Meanwhile, China’s latest trade data, reported earlier today, confirmed another decline in exports last month when new 15% US tariffs were imposed on about $112bn of Chinese shipments. In particular, exports in dollar terms fell 3.2%Y/Y. But due to slowing domestic demand as well as lower commodity prices, imports on the same basis were down 8.5%Y/Y – further bad news for the global economy – resulting in an increase of almost $5bn in the trade surplus to $39.65bn.
Looking ahead, a busy week for Chinese economic data will tomorrow bring September’s inflation data, which are likely to report an intensification of producer price deflation but a further modest increase in the CPI rate related not least to swine flu. September credit data are also due soon. Most attention, however, will likely be focused on Q3 GDP figures, which are due Friday along with the September economic activity numbers. GDP is expected to have moderated by 0.1ppt last quarter to 6.1%Y/Y, a new series low. Nevertheless, IP and retail sales are both expected to have accelerated in September, albeit representing a further moderation in growth on a year-to-date basis.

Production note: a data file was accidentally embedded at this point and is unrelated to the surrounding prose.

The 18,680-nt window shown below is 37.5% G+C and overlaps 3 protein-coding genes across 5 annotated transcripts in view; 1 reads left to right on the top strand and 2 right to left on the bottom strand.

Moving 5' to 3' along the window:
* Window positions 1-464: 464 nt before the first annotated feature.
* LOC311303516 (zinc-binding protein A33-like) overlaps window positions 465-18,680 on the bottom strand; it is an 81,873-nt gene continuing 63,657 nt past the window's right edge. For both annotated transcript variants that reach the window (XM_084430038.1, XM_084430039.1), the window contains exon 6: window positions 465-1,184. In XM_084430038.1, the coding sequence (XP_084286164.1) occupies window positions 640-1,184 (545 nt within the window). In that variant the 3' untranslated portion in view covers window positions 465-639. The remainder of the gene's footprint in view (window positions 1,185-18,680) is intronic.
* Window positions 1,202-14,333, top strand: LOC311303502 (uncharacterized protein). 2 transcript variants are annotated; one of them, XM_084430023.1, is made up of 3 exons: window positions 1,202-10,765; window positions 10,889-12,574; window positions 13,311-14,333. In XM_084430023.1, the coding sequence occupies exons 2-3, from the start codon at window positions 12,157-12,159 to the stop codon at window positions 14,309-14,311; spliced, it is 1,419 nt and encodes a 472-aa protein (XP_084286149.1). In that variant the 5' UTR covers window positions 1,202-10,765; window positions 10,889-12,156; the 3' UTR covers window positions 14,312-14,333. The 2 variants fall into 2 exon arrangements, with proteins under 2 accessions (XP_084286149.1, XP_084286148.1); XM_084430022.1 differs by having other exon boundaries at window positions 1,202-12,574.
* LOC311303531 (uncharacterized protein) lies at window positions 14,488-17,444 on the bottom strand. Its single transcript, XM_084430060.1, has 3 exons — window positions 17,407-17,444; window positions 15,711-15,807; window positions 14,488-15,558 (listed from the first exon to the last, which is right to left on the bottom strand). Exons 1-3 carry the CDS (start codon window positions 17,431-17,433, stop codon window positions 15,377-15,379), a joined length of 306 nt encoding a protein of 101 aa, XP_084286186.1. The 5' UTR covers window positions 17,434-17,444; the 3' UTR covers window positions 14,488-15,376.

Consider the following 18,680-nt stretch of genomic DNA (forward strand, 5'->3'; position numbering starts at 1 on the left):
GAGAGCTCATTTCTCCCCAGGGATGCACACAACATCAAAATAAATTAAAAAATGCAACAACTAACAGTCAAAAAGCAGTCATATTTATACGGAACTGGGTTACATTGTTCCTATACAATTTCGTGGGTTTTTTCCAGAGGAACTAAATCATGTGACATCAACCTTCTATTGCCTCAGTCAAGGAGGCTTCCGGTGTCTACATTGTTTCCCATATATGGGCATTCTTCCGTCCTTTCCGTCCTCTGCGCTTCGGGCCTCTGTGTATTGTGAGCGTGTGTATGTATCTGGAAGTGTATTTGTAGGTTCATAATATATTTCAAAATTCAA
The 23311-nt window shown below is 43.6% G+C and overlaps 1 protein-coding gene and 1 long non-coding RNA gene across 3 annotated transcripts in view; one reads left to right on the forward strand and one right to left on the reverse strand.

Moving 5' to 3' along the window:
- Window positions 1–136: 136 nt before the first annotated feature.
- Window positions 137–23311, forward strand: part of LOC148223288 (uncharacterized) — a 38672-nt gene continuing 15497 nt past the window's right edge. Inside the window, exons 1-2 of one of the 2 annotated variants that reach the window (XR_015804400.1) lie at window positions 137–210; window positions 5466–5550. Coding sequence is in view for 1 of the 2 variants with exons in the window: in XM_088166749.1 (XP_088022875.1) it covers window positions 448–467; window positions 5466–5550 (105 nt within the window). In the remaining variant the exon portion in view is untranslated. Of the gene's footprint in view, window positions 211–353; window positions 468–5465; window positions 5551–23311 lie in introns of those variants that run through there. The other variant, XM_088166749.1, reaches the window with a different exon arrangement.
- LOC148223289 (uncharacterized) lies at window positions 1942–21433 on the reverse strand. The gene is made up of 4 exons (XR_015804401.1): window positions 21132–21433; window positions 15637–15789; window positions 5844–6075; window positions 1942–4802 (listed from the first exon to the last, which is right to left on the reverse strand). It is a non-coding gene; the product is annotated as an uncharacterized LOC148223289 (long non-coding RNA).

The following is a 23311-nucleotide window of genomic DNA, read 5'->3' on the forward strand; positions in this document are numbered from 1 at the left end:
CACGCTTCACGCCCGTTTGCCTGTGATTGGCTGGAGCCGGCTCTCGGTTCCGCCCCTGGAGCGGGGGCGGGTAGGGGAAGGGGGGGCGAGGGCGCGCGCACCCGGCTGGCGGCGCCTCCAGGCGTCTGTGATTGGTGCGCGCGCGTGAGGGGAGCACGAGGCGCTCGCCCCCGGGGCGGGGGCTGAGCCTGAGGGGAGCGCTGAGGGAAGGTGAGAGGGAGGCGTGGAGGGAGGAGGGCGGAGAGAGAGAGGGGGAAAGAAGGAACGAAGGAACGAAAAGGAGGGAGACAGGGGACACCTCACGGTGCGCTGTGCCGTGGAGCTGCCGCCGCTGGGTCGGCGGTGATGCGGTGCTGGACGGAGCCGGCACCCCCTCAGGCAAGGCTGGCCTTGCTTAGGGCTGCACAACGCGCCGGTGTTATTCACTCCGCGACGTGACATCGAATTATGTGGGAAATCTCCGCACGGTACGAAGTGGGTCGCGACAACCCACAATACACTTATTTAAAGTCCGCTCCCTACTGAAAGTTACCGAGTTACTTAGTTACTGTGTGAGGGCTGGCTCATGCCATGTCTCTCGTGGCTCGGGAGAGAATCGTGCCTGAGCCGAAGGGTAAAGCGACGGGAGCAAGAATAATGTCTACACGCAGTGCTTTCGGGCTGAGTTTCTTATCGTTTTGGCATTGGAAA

Following today’s national holiday, BoJ Governor Kuroda’s speech tomorrow will be closely watched for further clues as to what (if anything of substance) might emerge from the monetary policy meeting at the end of the month. That speech will coincide with the publication of the BoJ’s latest quarterly Regional Economic Report (its Beige Book equivalent). Tomorrow will also bring tertiary activity data for August, which seem likely to show an acceleration of 0.5ppt to a four-month high of 0.6%M/M in response to the extra demand brought forward to dodge this month’s consumption tax hike. Final IP figures for the same month are also due tomorrow – the preliminary figures reported a drop of 1.2%M/M, which left production down a steep 4.7%Y/Y. The week’s other notable new economic data will come on Friday in the shape of the September national inflation figures – as suggested by the Tokyo numbers, the headline CPI measure (down 0.1ppt to a seven-month low of 0.2%Y/Y) and all core measures are expected to drop. In the bond market, the MoF will sell 5Y JGBs on Thursday.